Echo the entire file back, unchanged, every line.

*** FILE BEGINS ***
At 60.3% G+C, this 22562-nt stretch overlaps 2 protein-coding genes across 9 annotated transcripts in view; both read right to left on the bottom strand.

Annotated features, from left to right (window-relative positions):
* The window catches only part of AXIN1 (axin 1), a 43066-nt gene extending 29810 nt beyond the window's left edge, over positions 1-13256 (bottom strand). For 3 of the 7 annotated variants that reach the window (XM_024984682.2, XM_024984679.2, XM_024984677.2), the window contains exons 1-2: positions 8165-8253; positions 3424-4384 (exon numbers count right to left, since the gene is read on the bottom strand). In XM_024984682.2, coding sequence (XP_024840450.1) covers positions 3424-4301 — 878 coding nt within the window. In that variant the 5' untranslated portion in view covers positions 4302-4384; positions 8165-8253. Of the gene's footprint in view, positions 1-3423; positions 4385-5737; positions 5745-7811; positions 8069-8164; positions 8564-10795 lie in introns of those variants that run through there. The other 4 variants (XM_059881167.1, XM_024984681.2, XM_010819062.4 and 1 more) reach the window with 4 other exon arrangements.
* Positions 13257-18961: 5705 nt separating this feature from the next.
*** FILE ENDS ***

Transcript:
At 60.3% G+C, this 22562-nt stretch overlaps 2 protein-coding genes across 9 annotated transcripts in view; both read right to left on the bottom strand.

Annotated features, from left to right (window-relative positions):
* The window catches only part of AXIN1 (axin 1), a 43066-nt gene extending 29810 nt beyond the window's left edge, over positions 1-13256 (bottom strand). For 3 of the 7 annotated variants that reach the window (XM_024984682.2, XM_024984679.2, XM_024984677.2), the window contains exons 1-2: positions 8165-8253; positions 3424-4384 (exon numbers count right to left, since the gene is read on the bottom strand). In XM_024984682.2, coding sequence (XP_024840450.1) covers positions 3424-4301 — 878 coding nt within the window. In that variant the 5' untranslated portion in view covers positions 4302-4384; positions 8165-8253. Of the gene's footprint in view, positions 1-3423; positions 4385-5737; positions 5745-7811; positions 8069-8164; positions 8564-10795 lie in introns of those variants that run through there. The other 4 variants (XM_059881167.1, XM_024984681.2, XM_010819062.4 and 1 more) reach the window with 4 other exon arrangements.
* Positions 13257-18961: 5705 nt separating this feature from the next.